A documentary depicting the story of Yazidi women from the eyes of a genocide survivor who becomes a fighter for freedom, Hêza (“Strength”) by Derya Deniz, won the Don Quixote Award at the Melgaço International Documentary Film Festival (MDOC) in Portugal.
The title character Hêza witnesses the genocide of her people as she is enslaved by the jihadist Islamic State (ISIS) in their attack on Iraq’s Sinjar region on 3 August 2014, which the Yazidis have dubbed the 74th Massacre (Firman).
The story follows Hêza’s challenging journey to her salvation, away from ISIS barbarity, as she manages to escape from captivity and come back as a fighter to avenge the horrors Yazidi women have lived through.
Saying Hêza is an expertly written, interpreted and shot documentary, the festival organisers also speak of Hêza’s award-worthy proficiency at “transporting the audience to the depths of the heroine’s drama through touching images and an engaging soundtrack”.
Hêza has already received six more awards, including Best Feature Documentary in the Los Angeles Independent Women’s Film Festival, Best Feature Documentary in the Boden International Film Festival and Best Documentary in the Druk International Film Festival, as well as the Amnesty International Human Rights Award in the Sicily Ambient Festival in July.
Deniz was working as a journalist in Iraqi Kurdistan during the Firman, she told Özgür Politika. “The Sinjar Genocide is a wound shared by all Kurds. The stories of the abducted women, the tragedy that still lives to this day, needed to be heard, seen and pursued more,” she said.
“Each woman who found the strength to tell her story was a scream for the thousands of women whose fates remain unknown still,” she continued. “They were shouting at us to reach out, touch these women’s wounds, and to show the whole world this atrocity. So I pursued this.”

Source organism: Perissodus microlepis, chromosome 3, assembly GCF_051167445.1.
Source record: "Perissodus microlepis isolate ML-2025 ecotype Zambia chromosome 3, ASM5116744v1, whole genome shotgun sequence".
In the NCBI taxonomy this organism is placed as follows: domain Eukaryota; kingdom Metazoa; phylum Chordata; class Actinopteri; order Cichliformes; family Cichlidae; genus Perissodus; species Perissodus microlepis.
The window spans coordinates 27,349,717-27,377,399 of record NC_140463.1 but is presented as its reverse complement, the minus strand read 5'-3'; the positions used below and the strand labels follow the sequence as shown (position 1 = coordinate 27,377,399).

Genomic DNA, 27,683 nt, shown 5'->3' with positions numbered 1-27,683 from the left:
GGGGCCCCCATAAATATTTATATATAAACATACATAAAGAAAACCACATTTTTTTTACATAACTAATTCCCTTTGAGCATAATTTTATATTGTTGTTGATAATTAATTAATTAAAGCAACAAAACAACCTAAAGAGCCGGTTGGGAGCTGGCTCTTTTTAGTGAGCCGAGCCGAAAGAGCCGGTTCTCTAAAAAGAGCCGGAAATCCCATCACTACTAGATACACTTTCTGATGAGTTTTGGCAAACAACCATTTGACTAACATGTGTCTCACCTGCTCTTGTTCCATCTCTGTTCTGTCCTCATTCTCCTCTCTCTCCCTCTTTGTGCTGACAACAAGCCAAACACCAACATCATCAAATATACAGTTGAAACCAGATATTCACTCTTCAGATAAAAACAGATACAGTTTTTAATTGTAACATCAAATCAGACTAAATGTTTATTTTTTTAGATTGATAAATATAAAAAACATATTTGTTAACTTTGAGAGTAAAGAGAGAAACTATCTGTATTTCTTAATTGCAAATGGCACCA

Deniz headed to Sinjar in 2019 to meet with the Yazidi Free Women’s Movement (TAJÊ), who introduced her to the Sinjar Women’s Units (YJŞ) fighters. She met Hêza there.
The real-life Hêza was abducted at 14, sold off as spoils of war, and raped. She attempted to escape, and failing that, to take her own life. Hêza lived in captivity for two years, taken from Mosul to Raqqa. In the last house she was sold to, she managed to escape with help from a Kurdish family.
When Hêza arrived back in Sinjar, she saw that a self defence force had been formed. She joined the YJŞ to rescue other women from ISIS.
“Filming was quite painful for Hêza. She was taken back to those nightmare days. I would often find her sobbing,” Deniz told the newspaper. “There were always two Hêzas with me: One desperate little girl who was enslaved by ISIS, and another strong fighter woman who swore to defeat ISIS and their ilk.”
They filmed while Turkey was shelling Sinjar and sporadic clashes continued in Raqqa. “But I was never alone,” Deniz said. “Everybody gave their all so I could finish this documentary. Everybody who heard Hêza’s story wanted the whole world to know.”